Why We Do What We Do

(Inspired by a Ted X talk by Simon Sinek)Country Valley at Dusk Compressed


I often talk about how we do things and what we have achieved. But why do I keep processing milk?


Initially it was to get out of milking cows. I finally employed people to do that twice a day. I also needed to prove to myself and others that I could set up a successful business. Not a business passed on by the previous 5 generations of Fairleys. A lot of it was also to prove to certain people I could do it. Looking back these are all the wrong reasons. It was external drivers influencing me.  And a bit of ego maybe.


I felt that once the business was successful I would be able to take stock of my own internal visions.  We did a Carbon audit to measure our reduction in pollution. We accidentally changed the way we farm to Regenerative Farming, storing more and more carbon in the soil.  Before COVID we did a lot of community work and that will return. Three generations – the 5th, 6th and 7th generations of Fairleys – presently work on the farm and in the business, giving something for Dad to do at the age of 86.


When I adopted the herd to the public in 2008, due to the drought, there were many interviews in the press. The one that I remember the most was with the ABC where they asked which block of land did the Fairleys first buy in the 1850s. She said let’s do the interview on that block. The first question was “how would it feel to lose this land due to the drought?”  I stared at her for too long and was so close to crying on national television. Deep breath.  I was able to answer strongly with, ”we are not going to lose it”.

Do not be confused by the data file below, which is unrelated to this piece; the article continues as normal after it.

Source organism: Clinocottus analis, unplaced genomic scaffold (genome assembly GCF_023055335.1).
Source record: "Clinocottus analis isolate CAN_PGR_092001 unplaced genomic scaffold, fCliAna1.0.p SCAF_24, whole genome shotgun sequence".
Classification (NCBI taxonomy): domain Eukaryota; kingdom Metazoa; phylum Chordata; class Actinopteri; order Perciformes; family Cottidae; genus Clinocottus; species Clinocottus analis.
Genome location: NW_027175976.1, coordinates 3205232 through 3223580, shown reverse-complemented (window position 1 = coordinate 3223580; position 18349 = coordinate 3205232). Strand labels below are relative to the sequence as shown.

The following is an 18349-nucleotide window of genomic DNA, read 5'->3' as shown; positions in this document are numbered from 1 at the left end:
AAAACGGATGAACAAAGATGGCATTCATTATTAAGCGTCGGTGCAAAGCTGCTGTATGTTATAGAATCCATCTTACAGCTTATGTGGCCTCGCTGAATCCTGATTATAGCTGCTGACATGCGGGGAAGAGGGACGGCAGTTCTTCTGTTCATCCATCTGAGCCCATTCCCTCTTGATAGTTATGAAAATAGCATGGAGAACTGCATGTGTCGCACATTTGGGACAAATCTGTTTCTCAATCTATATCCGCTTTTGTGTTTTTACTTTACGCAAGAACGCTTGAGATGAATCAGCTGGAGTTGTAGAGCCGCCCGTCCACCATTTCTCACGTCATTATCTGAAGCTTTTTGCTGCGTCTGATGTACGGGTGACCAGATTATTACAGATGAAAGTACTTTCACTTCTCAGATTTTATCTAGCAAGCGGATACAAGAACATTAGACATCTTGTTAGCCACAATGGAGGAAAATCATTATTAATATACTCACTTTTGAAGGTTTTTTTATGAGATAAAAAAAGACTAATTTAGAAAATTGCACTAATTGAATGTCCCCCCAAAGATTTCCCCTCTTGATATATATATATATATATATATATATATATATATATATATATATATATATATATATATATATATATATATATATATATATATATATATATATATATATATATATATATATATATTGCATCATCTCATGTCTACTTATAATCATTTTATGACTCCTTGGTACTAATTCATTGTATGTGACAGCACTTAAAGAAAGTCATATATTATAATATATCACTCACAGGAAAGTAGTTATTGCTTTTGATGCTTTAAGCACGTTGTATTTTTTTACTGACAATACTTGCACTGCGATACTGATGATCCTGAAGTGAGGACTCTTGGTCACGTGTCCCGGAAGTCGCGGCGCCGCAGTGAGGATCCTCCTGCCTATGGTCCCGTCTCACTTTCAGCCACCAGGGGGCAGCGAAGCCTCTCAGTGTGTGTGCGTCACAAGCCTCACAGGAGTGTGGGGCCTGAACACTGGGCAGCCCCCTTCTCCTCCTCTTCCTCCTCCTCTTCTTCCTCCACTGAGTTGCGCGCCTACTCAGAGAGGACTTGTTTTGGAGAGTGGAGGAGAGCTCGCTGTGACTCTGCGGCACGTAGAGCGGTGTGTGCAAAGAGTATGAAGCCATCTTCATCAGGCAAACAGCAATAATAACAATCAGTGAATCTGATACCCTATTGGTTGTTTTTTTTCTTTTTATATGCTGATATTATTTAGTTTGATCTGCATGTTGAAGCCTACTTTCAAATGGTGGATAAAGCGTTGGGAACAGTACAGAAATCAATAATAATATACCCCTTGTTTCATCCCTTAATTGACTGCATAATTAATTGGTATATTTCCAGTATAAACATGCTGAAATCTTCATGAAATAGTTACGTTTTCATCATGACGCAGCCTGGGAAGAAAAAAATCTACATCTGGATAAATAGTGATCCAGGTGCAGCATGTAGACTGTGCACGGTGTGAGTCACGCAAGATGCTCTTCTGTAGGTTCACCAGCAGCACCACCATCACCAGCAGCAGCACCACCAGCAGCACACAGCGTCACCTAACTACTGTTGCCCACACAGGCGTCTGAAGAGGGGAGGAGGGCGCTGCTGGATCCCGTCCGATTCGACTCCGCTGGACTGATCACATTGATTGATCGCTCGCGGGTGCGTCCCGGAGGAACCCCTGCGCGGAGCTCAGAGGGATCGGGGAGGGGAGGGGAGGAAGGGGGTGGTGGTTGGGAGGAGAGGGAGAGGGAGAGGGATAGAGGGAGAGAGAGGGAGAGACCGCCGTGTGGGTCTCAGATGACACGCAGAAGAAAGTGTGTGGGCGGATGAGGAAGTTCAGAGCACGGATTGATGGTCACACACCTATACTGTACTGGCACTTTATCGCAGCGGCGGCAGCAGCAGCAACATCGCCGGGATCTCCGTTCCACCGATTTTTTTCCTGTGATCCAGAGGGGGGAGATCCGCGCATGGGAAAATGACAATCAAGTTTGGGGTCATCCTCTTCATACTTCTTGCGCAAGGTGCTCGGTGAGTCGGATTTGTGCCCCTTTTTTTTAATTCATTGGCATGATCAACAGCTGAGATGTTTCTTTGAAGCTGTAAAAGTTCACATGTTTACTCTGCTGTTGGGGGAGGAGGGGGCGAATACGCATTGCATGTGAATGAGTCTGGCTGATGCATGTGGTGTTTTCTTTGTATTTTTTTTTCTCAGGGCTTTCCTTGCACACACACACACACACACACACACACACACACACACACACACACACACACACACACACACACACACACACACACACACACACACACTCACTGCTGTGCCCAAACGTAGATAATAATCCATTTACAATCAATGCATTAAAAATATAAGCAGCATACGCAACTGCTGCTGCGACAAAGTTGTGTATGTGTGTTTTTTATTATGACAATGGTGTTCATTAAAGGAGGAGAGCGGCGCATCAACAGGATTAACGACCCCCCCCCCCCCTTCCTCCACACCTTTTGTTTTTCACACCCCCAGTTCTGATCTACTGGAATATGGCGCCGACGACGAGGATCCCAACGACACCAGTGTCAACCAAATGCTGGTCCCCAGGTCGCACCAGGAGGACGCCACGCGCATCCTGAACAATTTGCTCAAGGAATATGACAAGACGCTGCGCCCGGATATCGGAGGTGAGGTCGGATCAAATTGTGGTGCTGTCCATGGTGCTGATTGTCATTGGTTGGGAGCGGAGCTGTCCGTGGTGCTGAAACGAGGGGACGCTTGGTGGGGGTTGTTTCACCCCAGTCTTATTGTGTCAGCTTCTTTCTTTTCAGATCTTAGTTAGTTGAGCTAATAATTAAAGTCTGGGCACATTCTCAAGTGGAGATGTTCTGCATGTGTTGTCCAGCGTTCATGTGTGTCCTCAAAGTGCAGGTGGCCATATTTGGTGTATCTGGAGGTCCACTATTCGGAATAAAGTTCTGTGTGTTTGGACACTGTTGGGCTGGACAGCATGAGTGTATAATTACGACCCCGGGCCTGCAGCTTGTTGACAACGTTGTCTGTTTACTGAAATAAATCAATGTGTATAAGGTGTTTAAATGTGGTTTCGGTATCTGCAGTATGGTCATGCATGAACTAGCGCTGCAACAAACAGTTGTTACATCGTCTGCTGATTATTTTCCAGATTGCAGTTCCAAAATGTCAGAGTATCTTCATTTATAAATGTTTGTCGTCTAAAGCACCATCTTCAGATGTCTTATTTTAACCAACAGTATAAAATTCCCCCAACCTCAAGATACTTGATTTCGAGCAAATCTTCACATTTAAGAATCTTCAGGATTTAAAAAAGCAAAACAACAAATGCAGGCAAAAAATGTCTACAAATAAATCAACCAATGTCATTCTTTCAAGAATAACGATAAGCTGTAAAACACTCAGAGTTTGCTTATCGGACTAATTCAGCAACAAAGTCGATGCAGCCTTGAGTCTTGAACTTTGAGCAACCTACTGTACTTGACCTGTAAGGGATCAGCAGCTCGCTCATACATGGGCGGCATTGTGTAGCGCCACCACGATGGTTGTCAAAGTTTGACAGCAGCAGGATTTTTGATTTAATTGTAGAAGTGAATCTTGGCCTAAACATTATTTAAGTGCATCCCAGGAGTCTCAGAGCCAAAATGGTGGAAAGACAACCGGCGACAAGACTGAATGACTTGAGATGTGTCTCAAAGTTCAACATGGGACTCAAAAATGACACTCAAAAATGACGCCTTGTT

Recently I found out I’m going to be a Grandfather.  The feet of the 8th generation, of non-indigenous Australians, are about to hit the Fairley soil. It has focussed my attention and it’s really made me rethink about why we do things.  Very different to the reasons back when I started Country Valley.  I also have semi retirement in my sights.

I ran around the hills barefoot with my cousins until I went away to school. I swam in the creeks and fished for eels. Helped, or hindered, my Dad, Uncle and Grandfather on the farm.  I can really relate to being part of country, not taking away from the history of the indigenous people in any way.  Coming back to the farm where I live, after being away awhile, is a feeling I can’t describe. I hope you know what I mean.


These activities are what I want the 8th, 9th and 10th generations of Fairleys to experience. To me, there is no better way to grow up.  And it’s my new WHY I will keep doing what I do.